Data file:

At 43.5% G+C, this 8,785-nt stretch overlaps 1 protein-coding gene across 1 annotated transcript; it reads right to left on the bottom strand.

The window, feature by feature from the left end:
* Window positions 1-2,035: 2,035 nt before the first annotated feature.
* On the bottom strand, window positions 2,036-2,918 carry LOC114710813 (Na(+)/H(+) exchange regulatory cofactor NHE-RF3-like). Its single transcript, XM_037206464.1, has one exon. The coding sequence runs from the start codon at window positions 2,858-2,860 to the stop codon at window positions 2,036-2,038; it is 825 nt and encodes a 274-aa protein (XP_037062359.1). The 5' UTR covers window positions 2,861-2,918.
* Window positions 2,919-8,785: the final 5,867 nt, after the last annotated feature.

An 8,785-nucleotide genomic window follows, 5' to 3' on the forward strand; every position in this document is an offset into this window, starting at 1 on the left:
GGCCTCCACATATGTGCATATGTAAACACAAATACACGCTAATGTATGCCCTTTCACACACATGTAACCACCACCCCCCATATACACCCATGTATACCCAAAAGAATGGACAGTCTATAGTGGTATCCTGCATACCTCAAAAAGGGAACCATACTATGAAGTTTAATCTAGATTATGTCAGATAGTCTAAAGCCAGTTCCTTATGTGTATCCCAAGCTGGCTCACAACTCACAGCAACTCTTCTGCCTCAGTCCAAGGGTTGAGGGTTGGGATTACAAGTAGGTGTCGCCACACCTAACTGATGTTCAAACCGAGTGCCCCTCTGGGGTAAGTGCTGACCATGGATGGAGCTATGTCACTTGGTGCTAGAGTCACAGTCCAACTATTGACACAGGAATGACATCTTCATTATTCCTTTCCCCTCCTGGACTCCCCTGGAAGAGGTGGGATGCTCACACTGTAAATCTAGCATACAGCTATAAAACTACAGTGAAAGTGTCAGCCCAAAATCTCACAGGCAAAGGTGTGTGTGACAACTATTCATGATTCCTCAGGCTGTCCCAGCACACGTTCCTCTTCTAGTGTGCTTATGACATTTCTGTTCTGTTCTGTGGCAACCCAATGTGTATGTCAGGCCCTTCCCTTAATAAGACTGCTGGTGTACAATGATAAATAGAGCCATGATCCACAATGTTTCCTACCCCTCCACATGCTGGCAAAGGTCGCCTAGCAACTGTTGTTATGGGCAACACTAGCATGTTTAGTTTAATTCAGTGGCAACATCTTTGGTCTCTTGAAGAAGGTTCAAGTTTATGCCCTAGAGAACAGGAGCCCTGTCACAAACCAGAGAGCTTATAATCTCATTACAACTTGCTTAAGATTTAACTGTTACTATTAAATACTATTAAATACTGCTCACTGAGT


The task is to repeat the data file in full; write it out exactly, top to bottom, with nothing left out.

At 43.5% G+C, this 8,785-nt stretch overlaps 1 protein-coding gene across 1 annotated transcript; it reads right to left on the bottom strand.

The window, feature by feature from the left end:
* Window positions 1-2,035: 2,035 nt before the first annotated feature.
* On the bottom strand, window positions 2,036-2,918 carry LOC114710813 (Na(+)/H(+) exchange regulatory cofactor NHE-RF3-like). Its single transcript, XM_037206464.1, has one exon. The coding sequence runs from the start codon at window positions 2,858-2,860 to the stop codon at window positions 2,036-2,038; it is 825 nt and encodes a 274-aa protein (XP_037062359.1). The 5' UTR covers window positions 2,861-2,918.
* Window positions 2,919-8,785: the final 5,867 nt, after the last annotated feature.

An 8,785-nucleotide genomic window follows, 5' to 3' on the forward strand; every position in this document is an offset into this window, starting at 1 on the left:
GGCCTCCACATATGTGCATATGTAAACACAAATACACGCTAATGTATGCCCTTTCACACACATGTAACCACCACCCCCCATATACACCCATGTATACCCAAAAGAATGGACAGTCTATAGTGGTATCCTGCATACCTCAAAAAGGGAACCATACTATGAAGTTTAATCTAGATTATGTCAGATAGTCTAAAGCCAGTTCCTTATGTGTATCCCAAGCTGGCTCACAACTCACAGCAACTCTTCTGCCTCAGTCCAAGGGTTGAGGGTTGGGATTACAAGTAGGTGTCGCCACACCTAACTGATGTTCAAACCGAGTGCCCCTCTGGGGTAAGTGCTGACCATGGATGGAGCTATGTCACTTGGTGCTAGAGTCACAGTCCAACTATTGACACAGGAATGACATCTTCATTATTCCTTTCCCCTCCTGGACTCCCCTGGAAGAGGTGGGATGCTCACACTGTAAATCTAGCATACAGCTATAAAACTACAGTGAAAGTGTCAGCCCAAAATCTCACAGGCAAAGGTGTGTGTGACAACTATTCATGATTCCTCAGGCTGTCCCAGCACACGTTCCTCTTCTAGTGTGCTTATGACATTTCTGTTCTGTTCTGTGGCAACCCAATGTGTATGTCAGGCCCTTCCCTTAATAAGACTGCTGGTGTACAATGATAAATAGAGCCATGATCCACAATGTTTCCTACCCCTCCACATGCTGGCAAAGGTCGCCTAGCAACTGTTGTTATGGGCAACACTAGCATGTTTAGTTTAATTCAGTGGCAACATCTTTGGTCTCTTGAAGAAGGTTCAAGTTTATGCCCTAGAGAACAGGAGCCCTGTCACAAACCAGAGAGCTTATAATCTCATTACAACTTGCTTAAGATTTAACTGTTACTATTAAATACTATTAAATACTGCTCACTGAGT